The first two stories are positive as the two friends learn about each other, discuss how they wish to relate to life, and the reasons they give for their beliefs and actions. Ending on emotional highs it might be assumed that the pair's third adventure would be similar; but no. There are areas of contemporary society where I wanted to test Billy and Kevin to the utmost in their friendship and shared ethical values. If you want, to shake up their every assumption, and write an adventure much more hard hitting than The Monesse Mystery. Few lives, if any, follow a trajectory of smooth inevitability without self doubt. No one is honest if they've can't admit of experiencing the pain of making profound errors of judgement. Kevin's strength is assisting his best mate develop by helping
him focus his mind on maximising his abilities. Tapping his arm, cautioning him, suggesting a less confrontational approach to the difficulties they face together. Kevin's qualities run clear through all three adventures, and never more so than in When the String Breaks.
Despite Kevin playing back stage in this story his contribution is in his profound common sense and mature judgement when called upon to intervene as the adventure reaches its shocking climax. If The Monesse Mystery is based on facts which I outlined in the Afterword, When the String Breaks is a psychological exploration of what might lead a young man to take extremist views and consider deadly actions. What Billy thought would be a steady progression from college to studying medicine is ambushed by disappointing exam results. Excluded from realising his ambition prompts a crisis of faith in his own abilities. Aware of his success in two adventures Billy searches for explanations to explain his failure to achieve his long time goal.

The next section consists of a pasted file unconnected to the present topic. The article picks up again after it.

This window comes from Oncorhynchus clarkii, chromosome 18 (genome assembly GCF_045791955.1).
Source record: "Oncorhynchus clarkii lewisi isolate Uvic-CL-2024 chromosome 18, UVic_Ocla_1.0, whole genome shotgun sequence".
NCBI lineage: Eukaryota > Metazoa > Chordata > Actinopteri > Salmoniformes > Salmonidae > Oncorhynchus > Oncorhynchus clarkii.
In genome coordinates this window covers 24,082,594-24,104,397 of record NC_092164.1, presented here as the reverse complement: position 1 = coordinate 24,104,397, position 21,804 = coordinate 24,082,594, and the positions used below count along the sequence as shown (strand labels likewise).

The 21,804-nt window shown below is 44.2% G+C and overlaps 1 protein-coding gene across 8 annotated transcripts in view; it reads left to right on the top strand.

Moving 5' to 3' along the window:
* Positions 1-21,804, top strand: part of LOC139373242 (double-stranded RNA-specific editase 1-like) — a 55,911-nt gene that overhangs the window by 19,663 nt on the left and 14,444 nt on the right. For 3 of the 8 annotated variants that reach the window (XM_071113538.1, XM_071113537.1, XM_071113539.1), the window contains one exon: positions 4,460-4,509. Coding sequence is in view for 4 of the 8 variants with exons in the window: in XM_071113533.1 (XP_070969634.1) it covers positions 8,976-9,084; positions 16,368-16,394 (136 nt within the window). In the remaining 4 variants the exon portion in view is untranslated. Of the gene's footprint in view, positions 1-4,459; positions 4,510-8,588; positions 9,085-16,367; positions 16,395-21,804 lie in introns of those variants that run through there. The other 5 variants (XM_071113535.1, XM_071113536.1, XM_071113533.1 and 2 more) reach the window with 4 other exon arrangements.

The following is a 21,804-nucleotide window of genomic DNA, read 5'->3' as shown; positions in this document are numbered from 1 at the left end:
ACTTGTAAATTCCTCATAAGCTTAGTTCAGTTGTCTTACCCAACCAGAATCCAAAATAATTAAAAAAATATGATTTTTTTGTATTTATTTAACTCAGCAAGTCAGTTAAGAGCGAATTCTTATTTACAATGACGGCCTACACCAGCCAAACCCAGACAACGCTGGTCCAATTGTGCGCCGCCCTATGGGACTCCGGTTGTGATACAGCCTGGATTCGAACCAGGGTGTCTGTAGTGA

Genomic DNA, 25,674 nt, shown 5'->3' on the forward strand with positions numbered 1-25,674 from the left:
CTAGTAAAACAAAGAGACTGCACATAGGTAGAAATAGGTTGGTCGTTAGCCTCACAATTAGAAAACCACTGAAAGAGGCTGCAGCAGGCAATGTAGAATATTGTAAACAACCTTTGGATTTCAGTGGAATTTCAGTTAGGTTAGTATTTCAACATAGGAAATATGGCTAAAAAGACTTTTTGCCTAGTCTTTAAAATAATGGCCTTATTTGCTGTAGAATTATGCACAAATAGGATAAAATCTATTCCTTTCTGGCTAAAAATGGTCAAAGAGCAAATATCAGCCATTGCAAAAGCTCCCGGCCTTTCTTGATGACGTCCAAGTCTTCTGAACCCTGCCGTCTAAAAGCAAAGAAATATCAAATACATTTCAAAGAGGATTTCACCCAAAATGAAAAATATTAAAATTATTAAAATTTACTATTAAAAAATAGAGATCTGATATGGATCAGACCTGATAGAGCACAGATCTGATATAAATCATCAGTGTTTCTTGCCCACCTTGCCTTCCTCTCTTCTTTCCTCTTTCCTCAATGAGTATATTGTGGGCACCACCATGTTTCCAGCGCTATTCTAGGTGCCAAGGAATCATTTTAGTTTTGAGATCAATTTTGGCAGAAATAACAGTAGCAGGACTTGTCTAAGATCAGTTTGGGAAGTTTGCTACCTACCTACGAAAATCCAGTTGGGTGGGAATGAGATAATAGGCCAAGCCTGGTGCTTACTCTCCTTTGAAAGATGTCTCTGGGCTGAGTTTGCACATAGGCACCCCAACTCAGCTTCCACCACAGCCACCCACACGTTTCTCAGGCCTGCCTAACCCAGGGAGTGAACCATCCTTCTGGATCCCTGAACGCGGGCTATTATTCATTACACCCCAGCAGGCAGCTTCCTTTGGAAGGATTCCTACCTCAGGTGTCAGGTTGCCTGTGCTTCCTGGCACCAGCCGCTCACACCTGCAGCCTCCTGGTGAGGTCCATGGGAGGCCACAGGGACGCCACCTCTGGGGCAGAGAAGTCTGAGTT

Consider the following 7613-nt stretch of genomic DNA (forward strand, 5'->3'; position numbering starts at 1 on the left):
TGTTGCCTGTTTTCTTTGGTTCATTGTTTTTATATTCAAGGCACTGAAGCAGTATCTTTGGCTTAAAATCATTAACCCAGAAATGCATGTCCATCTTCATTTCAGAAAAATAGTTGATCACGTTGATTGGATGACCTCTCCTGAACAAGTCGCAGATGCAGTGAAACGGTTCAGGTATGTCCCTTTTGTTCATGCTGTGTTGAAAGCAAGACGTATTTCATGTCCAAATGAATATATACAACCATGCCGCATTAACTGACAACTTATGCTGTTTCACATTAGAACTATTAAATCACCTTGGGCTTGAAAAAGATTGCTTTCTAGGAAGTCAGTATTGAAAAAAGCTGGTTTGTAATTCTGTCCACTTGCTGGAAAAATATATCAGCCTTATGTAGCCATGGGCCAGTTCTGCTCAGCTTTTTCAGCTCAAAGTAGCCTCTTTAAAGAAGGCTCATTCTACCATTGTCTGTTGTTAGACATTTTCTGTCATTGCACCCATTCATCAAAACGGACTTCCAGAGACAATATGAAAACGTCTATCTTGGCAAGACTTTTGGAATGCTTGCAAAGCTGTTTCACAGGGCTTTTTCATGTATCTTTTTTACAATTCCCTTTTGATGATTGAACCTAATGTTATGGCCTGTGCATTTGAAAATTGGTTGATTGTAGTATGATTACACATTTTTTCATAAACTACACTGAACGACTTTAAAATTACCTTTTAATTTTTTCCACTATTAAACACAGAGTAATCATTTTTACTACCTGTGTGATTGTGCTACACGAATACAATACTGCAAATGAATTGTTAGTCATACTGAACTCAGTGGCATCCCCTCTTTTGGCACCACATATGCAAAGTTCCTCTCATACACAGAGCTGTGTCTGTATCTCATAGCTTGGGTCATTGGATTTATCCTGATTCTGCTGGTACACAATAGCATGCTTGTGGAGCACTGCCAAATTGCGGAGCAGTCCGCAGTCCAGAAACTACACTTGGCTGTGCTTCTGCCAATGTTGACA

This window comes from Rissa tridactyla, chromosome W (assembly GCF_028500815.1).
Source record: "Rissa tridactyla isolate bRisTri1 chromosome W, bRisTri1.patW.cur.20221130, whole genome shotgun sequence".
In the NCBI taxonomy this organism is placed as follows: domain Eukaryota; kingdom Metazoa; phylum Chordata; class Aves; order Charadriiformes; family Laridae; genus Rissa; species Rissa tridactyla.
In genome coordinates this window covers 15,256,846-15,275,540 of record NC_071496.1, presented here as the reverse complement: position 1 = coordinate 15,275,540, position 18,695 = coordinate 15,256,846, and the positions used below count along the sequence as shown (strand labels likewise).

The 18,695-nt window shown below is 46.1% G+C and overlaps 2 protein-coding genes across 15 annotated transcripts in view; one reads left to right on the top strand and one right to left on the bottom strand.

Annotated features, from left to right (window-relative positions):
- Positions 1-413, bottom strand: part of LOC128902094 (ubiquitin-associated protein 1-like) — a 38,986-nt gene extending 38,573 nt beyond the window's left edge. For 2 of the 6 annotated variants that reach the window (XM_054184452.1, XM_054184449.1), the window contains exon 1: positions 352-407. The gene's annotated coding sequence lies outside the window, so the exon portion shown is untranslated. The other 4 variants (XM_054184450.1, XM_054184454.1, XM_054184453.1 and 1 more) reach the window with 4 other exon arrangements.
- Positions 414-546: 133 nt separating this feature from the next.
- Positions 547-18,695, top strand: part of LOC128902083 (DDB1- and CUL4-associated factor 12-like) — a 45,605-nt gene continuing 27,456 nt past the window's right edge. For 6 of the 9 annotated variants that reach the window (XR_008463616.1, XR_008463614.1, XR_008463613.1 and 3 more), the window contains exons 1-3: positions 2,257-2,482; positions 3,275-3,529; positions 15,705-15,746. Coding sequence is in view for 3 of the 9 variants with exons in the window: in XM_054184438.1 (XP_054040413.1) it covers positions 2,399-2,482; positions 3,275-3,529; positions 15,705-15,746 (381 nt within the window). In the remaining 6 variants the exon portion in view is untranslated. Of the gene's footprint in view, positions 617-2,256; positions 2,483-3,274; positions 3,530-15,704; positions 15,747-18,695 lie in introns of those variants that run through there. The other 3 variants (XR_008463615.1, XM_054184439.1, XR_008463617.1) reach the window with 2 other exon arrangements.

I am currently working on a fourth volume, which will be completely different from the Trilogy. In this I intend to explore how a woman entering into the life of Billy and his father feminises the pair, enabling them to see the world in a more rounded and positive light. More part of the human community, more connected to life beyond their narrow interests. Let me quote two sections of this, yet, unnamed story:
“Dad was desperate for some stability and normality in his fractured life. Human warmth and love to ease away the trauma of his army life: and there was plenty there. Oceans of the stuff. No wonder he nearly drowned in his nightmare tears: thrashing his arms like a man slipping into the depths of an ice cold ocean, even when in the warmth of his bed. See, sometimes I did sneak a look at him after Mum deserted us, in the space between the door and the door frame where a slither of light from a single bulb in our hallway lit his sleeping body ....
“Shelagh's utterly confident, probably from the day she was born, she knew she had something important to say. A reassuring confidence resounded in her voice. More importantly she knew people would take notice of her. Dad and me missed that at birth. 'Praps it'll always mean we'll be unsure of ourselves, that we'd only connect when we knew others wanted us. Respected us. Or were like us. Yeah, it was a disadvantage .….”